Posts TaggedThe Soulmen
There’s notebook apps to store all your text snippets, ideas, notes, outlines, and anything else you can think of. They’re designed to make it easy to save notes, and easy to search through and find the note you need later. There’s plain writing apps, that strip away all the distractions and help you focus on your writing. And then there’s the export tools page layout apps that help you publish your finished work.
And then, there’s the new Ulysses III 1.1. Ulysses III reinvented what it meant to be a plain-text writing app when it was released this spring, and the new v1.1 update adds advanced search and improves external file and export support enough that it’s a notebook, focused writing, and publishing app rolled into one. It’s the one app modern writers need.
There’s Markdown writing apps, and there’s rich text editors. Then there’s Ulysses III, the app that combines the best of both into one of the nicest writing environments on any platform. It looks sharp and works great, and I use it for a good portion of my writing these days — something I never would have considered back in the days of Ulysses 2.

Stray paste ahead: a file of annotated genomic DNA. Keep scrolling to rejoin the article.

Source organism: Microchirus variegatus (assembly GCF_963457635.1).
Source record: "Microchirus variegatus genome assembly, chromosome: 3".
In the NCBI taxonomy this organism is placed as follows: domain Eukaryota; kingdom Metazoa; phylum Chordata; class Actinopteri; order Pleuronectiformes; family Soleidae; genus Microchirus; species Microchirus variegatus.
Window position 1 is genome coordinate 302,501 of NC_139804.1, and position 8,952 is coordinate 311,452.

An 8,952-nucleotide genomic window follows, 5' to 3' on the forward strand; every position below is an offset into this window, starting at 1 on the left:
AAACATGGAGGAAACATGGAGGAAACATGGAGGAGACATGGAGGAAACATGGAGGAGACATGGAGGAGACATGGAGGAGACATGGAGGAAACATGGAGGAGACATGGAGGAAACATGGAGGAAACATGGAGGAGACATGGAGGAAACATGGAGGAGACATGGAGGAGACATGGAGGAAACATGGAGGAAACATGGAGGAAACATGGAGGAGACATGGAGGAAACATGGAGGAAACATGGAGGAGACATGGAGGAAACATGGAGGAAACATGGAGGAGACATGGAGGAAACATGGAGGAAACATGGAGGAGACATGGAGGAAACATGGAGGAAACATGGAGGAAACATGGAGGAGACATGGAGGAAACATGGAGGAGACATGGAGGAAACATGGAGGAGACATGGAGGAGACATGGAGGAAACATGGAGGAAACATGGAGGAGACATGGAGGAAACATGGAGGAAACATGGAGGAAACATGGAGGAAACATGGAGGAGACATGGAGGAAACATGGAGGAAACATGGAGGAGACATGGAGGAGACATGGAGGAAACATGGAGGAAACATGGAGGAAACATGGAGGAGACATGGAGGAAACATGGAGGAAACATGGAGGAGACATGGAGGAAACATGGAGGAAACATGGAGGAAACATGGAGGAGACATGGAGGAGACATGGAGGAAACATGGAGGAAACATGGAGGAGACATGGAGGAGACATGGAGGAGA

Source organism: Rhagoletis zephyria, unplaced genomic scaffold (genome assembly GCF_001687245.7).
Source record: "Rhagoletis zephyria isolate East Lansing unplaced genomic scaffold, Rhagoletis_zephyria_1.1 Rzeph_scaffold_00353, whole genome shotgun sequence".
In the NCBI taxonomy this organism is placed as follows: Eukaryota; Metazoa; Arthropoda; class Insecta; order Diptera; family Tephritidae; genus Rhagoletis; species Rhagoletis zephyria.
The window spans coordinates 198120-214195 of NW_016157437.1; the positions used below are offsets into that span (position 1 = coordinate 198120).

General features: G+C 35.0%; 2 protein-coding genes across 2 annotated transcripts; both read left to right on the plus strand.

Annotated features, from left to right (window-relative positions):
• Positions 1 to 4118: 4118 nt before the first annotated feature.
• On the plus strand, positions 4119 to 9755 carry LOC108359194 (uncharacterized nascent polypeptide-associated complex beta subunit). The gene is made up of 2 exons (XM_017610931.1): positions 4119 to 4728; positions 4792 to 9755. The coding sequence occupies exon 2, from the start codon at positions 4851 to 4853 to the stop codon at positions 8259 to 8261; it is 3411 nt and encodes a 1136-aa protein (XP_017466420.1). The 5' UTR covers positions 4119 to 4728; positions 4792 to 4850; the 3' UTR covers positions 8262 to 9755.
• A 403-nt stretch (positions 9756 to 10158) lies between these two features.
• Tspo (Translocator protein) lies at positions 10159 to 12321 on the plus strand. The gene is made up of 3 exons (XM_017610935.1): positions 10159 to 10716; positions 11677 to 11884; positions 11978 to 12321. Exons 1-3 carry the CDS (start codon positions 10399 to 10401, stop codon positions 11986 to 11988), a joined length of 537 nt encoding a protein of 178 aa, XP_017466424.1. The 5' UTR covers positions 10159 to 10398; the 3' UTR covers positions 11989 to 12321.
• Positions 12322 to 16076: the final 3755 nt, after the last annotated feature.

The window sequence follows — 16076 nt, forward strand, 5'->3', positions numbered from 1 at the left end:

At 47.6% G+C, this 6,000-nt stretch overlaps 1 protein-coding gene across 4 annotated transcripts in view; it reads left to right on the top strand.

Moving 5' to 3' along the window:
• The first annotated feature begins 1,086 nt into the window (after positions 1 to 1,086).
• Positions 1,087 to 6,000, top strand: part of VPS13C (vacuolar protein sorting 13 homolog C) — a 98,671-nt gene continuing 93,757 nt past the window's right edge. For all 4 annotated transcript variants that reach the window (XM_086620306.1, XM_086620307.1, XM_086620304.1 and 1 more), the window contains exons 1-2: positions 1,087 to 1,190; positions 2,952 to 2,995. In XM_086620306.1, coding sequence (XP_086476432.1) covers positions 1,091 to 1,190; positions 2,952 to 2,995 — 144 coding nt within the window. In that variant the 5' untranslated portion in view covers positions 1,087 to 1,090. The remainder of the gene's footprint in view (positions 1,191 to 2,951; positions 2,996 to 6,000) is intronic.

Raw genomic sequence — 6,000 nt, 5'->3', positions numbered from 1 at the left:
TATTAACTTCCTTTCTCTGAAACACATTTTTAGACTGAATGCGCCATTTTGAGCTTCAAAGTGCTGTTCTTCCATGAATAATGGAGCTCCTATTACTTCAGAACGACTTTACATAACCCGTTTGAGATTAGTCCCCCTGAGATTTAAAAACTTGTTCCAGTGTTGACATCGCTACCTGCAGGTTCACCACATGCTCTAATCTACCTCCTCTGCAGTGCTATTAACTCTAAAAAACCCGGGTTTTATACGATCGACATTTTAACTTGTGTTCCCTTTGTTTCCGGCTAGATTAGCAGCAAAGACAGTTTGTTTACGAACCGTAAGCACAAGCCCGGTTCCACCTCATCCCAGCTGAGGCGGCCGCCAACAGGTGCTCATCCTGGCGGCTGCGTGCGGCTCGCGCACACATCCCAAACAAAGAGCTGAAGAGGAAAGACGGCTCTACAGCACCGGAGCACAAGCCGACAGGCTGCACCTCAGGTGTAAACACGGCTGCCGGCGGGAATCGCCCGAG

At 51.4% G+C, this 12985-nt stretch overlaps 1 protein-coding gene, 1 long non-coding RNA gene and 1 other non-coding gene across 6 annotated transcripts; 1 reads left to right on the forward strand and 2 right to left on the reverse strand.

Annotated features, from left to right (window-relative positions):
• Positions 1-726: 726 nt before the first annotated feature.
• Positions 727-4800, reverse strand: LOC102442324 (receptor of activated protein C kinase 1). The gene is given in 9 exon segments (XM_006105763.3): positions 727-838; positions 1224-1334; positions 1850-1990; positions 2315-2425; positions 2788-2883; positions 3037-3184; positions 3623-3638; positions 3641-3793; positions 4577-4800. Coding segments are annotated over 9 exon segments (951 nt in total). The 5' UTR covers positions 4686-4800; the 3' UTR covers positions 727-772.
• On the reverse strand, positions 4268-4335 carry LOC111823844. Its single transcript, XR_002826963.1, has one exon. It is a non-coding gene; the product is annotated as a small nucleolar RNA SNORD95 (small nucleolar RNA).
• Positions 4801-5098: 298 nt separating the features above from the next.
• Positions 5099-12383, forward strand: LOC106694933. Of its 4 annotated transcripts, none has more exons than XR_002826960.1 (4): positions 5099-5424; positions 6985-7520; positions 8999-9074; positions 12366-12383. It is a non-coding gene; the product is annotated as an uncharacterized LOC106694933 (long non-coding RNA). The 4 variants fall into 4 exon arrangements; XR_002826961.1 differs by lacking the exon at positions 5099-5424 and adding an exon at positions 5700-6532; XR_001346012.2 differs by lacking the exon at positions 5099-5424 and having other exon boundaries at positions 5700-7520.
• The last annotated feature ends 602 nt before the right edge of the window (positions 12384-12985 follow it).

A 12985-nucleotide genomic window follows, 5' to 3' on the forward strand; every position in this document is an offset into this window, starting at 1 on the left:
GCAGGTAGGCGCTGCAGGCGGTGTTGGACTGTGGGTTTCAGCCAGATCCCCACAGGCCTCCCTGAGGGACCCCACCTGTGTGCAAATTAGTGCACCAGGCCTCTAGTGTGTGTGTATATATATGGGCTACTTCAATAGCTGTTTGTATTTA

Recently I had the chance to talk to Max Seelemann from The Soulmen team, and was able to arrange an interview with him about his team and their work. Here, for your reading pleasure, is their thoughts on OS X Mavericks, iCloud, building the best apps for each platform, and the story behind how Ulysses III came to be.
You’ve likely used word processors like Word, TextEdit, and Pages, as well as plain-text writing apps like iA Writer and Byword. If you’re a serious writer, you’ve likely used or at least looked at advanced writing apps like Scrivener or the original Ulysses.
But you’ve never seen anything like Ulysses III. It’s a totally new take on an advanced writing app, bringing the best of Markdown-focused plain text editors together with a multi-document management system that makes sense. Throw in HUDs that make Markdown formatting easier to use than rich editing in Word, and you’ve got one serious writing app. One that must be seen to be believed.